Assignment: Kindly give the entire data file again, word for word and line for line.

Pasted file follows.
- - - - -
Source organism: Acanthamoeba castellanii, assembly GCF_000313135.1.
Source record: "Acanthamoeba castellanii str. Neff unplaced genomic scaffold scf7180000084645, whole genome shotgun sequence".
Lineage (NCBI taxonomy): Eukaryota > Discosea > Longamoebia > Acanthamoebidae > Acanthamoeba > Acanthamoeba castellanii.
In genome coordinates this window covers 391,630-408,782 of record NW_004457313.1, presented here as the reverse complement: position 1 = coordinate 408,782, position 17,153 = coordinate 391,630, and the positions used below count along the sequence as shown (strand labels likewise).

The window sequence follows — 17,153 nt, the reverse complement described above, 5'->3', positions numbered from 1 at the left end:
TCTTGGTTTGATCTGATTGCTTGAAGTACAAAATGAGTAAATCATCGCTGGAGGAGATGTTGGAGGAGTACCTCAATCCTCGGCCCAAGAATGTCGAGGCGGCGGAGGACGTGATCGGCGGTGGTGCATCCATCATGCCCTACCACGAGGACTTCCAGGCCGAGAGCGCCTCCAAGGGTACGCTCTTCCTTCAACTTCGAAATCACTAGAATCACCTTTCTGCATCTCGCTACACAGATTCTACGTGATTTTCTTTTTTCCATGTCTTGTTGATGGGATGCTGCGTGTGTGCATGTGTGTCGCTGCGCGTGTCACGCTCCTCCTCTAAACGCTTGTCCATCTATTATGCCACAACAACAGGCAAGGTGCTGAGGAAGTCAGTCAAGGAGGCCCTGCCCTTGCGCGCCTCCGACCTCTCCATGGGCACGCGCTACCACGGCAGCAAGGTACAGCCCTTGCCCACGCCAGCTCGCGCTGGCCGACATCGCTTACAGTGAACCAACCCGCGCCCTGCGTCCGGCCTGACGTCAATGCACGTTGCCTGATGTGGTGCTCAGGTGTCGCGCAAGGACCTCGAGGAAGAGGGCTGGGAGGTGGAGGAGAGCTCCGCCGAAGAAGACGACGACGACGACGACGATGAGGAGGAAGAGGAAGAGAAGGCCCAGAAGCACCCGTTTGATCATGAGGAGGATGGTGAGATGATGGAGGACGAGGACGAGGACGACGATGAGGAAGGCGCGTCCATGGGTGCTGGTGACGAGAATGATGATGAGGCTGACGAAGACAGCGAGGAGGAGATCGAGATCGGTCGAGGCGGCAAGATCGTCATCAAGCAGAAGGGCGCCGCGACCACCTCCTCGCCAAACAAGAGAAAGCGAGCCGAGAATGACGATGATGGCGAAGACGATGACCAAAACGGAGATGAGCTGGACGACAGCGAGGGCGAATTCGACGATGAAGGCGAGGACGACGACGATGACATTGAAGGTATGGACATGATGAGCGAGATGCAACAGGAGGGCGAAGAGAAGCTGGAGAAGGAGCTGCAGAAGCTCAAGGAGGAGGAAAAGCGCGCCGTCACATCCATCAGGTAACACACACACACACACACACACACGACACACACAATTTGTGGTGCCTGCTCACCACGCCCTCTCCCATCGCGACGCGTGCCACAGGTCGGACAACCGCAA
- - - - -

Source organism: Acanthamoeba castellanii, assembly GCF_000313135.1.
Source record: "Acanthamoeba castellanii str. Neff unplaced genomic scaffold scf7180000084645, whole genome shotgun sequence".
Lineage (NCBI taxonomy): Eukaryota > Discosea > Longamoebia > Acanthamoebidae > Acanthamoeba > Acanthamoeba castellanii.
In genome coordinates this window covers 391,630-408,782 of record NW_004457313.1, presented here as the reverse complement: position 1 = coordinate 408,782, position 17,153 = coordinate 391,630, and the positions used below count along the sequence as shown (strand labels likewise).

The window sequence follows — 17,153 nt, the reverse complement described above, 5'->3', positions numbered from 1 at the left end:
TCTTGGTTTGATCTGATTGCTTGAAGTACAAAATGAGTAAATCATCGCTGGAGGAGATGTTGGAGGAGTACCTCAATCCTCGGCCCAAGAATGTCGAGGCGGCGGAGGACGTGATCGGCGGTGGTGCATCCATCATGCCCTACCACGAGGACTTCCAGGCCGAGAGCGCCTCCAAGGGTACGCTCTTCCTTCAACTTCGAAATCACTAGAATCACCTTTCTGCATCTCGCTACACAGATTCTACGTGATTTTCTTTTTTCCATGTCTTGTTGATGGGATGCTGCGTGTGTGCATGTGTGTCGCTGCGCGTGTCACGCTCCTCCTCTAAACGCTTGTCCATCTATTATGCCACAACAACAGGCAAGGTGCTGAGGAAGTCAGTCAAGGAGGCCCTGCCCTTGCGCGCCTCCGACCTCTCCATGGGCACGCGCTACCACGGCAGCAAGGTACAGCCCTTGCCCACGCCAGCTCGCGCTGGCCGACATCGCTTACAGTGAACCAACCCGCGCCCTGCGTCCGGCCTGACGTCAATGCACGTTGCCTGATGTGGTGCTCAGGTGTCGCGCAAGGACCTCGAGGAAGAGGGCTGGGAGGTGGAGGAGAGCTCCGCCGAAGAAGACGACGACGACGACGACGATGAGGAGGAAGAGGAAGAGAAGGCCCAGAAGCACCCGTTTGATCATGAGGAGGATGGTGAGATGATGGAGGACGAGGACGAGGACGACGATGAGGAAGGCGCGTCCATGGGTGCTGGTGACGAGAATGATGATGAGGCTGACGAAGACAGCGAGGAGGAGATCGAGATCGGTCGAGGCGGCAAGATCGTCATCAAGCAGAAGGGCGCCGCGACCACCTCCTCGCCAAACAAGAGAAAGCGAGCCGAGAATGACGATGATGGCGAAGACGATGACCAAAACGGAGATGAGCTGGACGACAGCGAGGGCGAATTCGACGATGAAGGCGAGGACGACGACGATGACATTGAAGGTATGGACATGATGAGCGAGATGCAACAGGAGGGCGAAGAGAAGCTGGAGAAGGAGCTGCAGAAGCTCAAGGAGGAGGAAAAGCGCGCCGTCACATCCATCAGGTAACACACACACACACACACACACACGACACACACAATTTGTGGTGCCTGCTCACCACGCCCTCTCCCATCGCGACGCGTGCCACAGGTCGGACAACCGCAA